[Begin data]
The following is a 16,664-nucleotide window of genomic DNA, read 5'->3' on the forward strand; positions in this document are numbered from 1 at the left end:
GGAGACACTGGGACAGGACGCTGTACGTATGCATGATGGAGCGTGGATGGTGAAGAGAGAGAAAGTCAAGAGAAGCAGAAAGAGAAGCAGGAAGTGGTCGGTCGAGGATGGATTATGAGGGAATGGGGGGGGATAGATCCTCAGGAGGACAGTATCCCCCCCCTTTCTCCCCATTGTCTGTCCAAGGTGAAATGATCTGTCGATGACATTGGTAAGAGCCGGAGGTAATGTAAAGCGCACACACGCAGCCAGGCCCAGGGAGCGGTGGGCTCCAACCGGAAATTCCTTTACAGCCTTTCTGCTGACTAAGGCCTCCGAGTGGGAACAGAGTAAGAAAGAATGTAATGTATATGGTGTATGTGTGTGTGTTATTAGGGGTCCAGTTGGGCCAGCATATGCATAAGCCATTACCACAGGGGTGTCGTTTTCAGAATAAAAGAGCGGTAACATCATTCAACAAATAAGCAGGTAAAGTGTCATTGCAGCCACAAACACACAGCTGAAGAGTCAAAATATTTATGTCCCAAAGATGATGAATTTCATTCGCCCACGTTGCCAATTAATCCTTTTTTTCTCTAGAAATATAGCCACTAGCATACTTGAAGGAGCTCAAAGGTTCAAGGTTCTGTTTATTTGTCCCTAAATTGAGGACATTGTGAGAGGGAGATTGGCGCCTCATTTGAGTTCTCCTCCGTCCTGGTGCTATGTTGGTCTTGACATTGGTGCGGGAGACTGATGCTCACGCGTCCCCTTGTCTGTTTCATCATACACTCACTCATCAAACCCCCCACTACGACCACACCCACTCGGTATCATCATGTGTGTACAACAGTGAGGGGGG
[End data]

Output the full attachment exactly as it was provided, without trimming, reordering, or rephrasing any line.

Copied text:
The following is a 16,664-nucleotide window of genomic DNA, read 5'->3' on the forward strand; positions in this document are numbered from 1 at the left end:
GGAGACACTGGGACAGGACGCTGTACGTATGCATGATGGAGCGTGGATGGTGAAGAGAGAGAAAGTCAAGAGAAGCAGAAAGAGAAGCAGGAAGTGGTCGGTCGAGGATGGATTATGAGGGAATGGGGGGGGATAGATCCTCAGGAGGACAGTATCCCCCCCCTTTCTCCCCATTGTCTGTCCAAGGTGAAATGATCTGTCGATGACATTGGTAAGAGCCGGAGGTAATGTAAAGCGCACACACGCAGCCAGGCCCAGGGAGCGGTGGGCTCCAACCGGAAATTCCTTTACAGCCTTTCTGCTGACTAAGGCCTCCGAGTGGGAACAGAGTAAGAAAGAATGTAATGTATATGGTGTATGTGTGTGTGTTATTAGGGGTCCAGTTGGGCCAGCATATGCATAAGCCATTACCACAGGGGTGTCGTTTTCAGAATAAAAGAGCGGTAACATCATTCAACAAATAAGCAGGTAAAGTGTCATTGCAGCCACAAACACACAGCTGAAGAGTCAAAATATTTATGTCCCAAAGATGATGAATTTCATTCGCCCACGTTGCCAATTAATCCTTTTTTTCTCTAGAAATATAGCCACTAGCATACTTGAAGGAGCTCAAAGGTTCAAGGTTCTGTTTATTTGTCCCTAAATTGAGGACATTGTGAGAGGGAGATTGGCGCCTCATTTGAGTTCTCCTCCGTCCTGGTGCTATGTTGGTCTTGACATTGGTGCGGGAGACTGATGCTCACGCGTCCCCTTGTCTGTTTCATCATACACTCACTCATCAAACCCCCCACTACGACCACACCCACTCGGTATCATCATGTGTGTACAACAGTGAGGGGGG